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Gordon's D-Zone Arcive (2006-2014)

Sunday, March 23, 2008


What should I write about on Easter? Well, initially I thought of looking at how Easter itself would be meaningless if it were not for the many events that brought this feast to the West. Indeed, Easter cannot be truly separated from a combination of events and ideas – including Judaeo-Christian and pagan ones. But then, I said to myself what does this really say about Easter today?

Oddly enough, my attention was drawn to Easter Island. Honestly, why was it called Easter Island in the first place? Was there a particular reason for this tiny island in Polynesia to be given the name of “Easter island”? Well, I was disappointed to find out that the name for the island was chosen since the Dutch explorer Jacob Roggeveen in 1722 – you guessed it - he discovered it on Easter Sunday of the same year! Since then, many titles have been given to the island, including Rapa Nui which is probably the most widely known alternative name. Learning about the name left me with some disappointment. It was as if on opening an Easter egg, I discover there was no toy inside! Obviously, that was when I was a child so nowadays I don’t expect a toy inside anymore (!) But I digress…

On discovering this rather unexciting fact about the origins of the name, I looked at the gigantic stone heads that covered parts of the island and was taken back to a time when I had looked with awe at these achievements as a child. The same way I had viewed the pyramids of Egypt or the Great Wall of China (more on China later...). Without fully understanding the cultures or societies that built these structures, I knew that it had a lot of significance for those who built them. Or at least, they wanted to leave their mark on the world!

Left: close up of the Maoi, a giant stone figure depicting a head – probably of an ancient god.

Indeed, I cannot help being fascinated by these giant Maoi statues today. However, although archaeologists disagree on the ways these structures were built or on who built them, one fact was sure: they would come at a high price. Indeed, it appears that in order for the ancient islanders to sustain the building of these structures, they might have caused damage to the island’s ecosystem which amongst other things forced them to be ‘stuck’ on the island. As the material needed to build crafts depleted, so their options to fish. As this happened, they put more stress on farming and agriculture which surely led to soil erosion … etc. etc.

So, the point is that in an attempt to set themselves apart from the other tribes who probably lived on the other islands of Polynesia, Easter islanders were sowing the seeds of their own destruction - or rather killing the seeds that would permit them to continue living as they were doing before. Which brings me back to Easter! In fact, it is perhaps surprising to us that the name ‘Easter’ probably derives from the pagan goddess of Eastre. Besides that, many languages have different names for the same feast ranging from our Maltese ‘L-Ghid il-Kbir’ which I am told should mean the ‘Great Feast’ to the Italian ‘Pasqua’. These examples demonstrate a change of emphasis. However, what is shared by pagan and religious ideas is the idea of rebirth (in pagan myth) and resurrection (in its Christian counterpart). This idea of change and of a new start seems to be the intrinsic message at the centre of the feast. Unfortunately, as we are preoccupied by things such as catching the Easter bunny, or rather on keeping with the accelerated rate of a changing world, the possibility that all we have will someday cease to exist rarely presents itself. Perhaps, before it’s too late…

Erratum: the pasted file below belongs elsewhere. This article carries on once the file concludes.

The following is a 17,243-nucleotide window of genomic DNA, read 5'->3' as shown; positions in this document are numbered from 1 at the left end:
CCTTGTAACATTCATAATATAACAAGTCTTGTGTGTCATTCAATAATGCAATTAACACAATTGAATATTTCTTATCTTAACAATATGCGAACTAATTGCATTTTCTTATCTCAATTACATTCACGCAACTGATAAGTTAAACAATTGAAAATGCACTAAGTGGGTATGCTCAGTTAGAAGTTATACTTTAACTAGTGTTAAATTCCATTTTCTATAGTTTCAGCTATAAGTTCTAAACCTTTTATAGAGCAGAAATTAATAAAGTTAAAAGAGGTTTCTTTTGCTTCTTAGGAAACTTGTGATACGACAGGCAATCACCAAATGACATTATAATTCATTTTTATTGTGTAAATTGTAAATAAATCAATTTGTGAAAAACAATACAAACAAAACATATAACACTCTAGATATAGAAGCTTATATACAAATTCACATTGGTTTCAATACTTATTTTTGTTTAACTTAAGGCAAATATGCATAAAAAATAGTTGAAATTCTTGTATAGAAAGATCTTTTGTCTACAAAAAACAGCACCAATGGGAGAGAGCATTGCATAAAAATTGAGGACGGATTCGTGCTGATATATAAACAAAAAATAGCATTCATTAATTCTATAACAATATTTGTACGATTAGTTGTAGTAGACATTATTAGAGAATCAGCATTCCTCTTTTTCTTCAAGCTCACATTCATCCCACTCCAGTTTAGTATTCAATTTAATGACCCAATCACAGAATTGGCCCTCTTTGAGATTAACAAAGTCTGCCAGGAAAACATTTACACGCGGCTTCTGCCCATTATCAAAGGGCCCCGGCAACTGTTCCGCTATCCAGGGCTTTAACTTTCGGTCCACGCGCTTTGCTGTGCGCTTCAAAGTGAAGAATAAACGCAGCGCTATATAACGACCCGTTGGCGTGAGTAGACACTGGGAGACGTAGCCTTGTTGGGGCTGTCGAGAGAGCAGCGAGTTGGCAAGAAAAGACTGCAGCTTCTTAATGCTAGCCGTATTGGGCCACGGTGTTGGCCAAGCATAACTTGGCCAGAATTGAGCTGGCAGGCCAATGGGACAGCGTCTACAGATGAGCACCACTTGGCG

Right: Flag representing Tibet

Yes, my late posts seem to follow in my concern with impermanence and with my search for what is of ‘value’. But if I think about how easy it was for the inhabitants of Easter Island to forget that their resources would eventually deplete – unless they replenished them – then I do not think my questions are wasted. Indeed, another culture is being threatened as I write right now. But, like the ancient Easter islanders, the threatening forces are far from natural, but are entirely human in origin. Of course, I am talking about the plight of the Tibetan people. However, the main difference is that people in Tibet have been systematically discriminated against by the Chinese government.

Of course, we depend on media reporting to get to know of the facts. But, unfortunately, the Chinese administration has not been an example when it comes to respecting the human rights of its own people. I sincerely hope that there is a better future for Tibet in light of a history of oppression. However, given that today we should be remembering renewal and change, it might also be worthwhile to hope this change not just for people living in Tibet but to other Chinese people living in mainland China, including people who hold particular beliefs or for the millions of aborted girls and disabled foetuses brought forward by its one-child-per-family policy.

In our corner of the world, we have the luxury of accessing this information from the comfort of our own offices. However, I hope that we can still make a difference to the cause by signing an online petition hosted by

Stand with Tibet - Support the Dalai Lama

I signed it yesterday! Ultimately, we won’t have control over what will eventually happen in Tibet but at least we’re doing something. However, perhaps what is that I wanted to say on this cold Sunday is that it’s important to me that I continue asking myself the right questions without being too preoccupied with the unimportant things in life. What do I wish to achieve right now? Where am I heading? What should matter to me? What should I value? And, finally, what is my passion and mission in this life?

So there’s your Easter post… hope you liked it!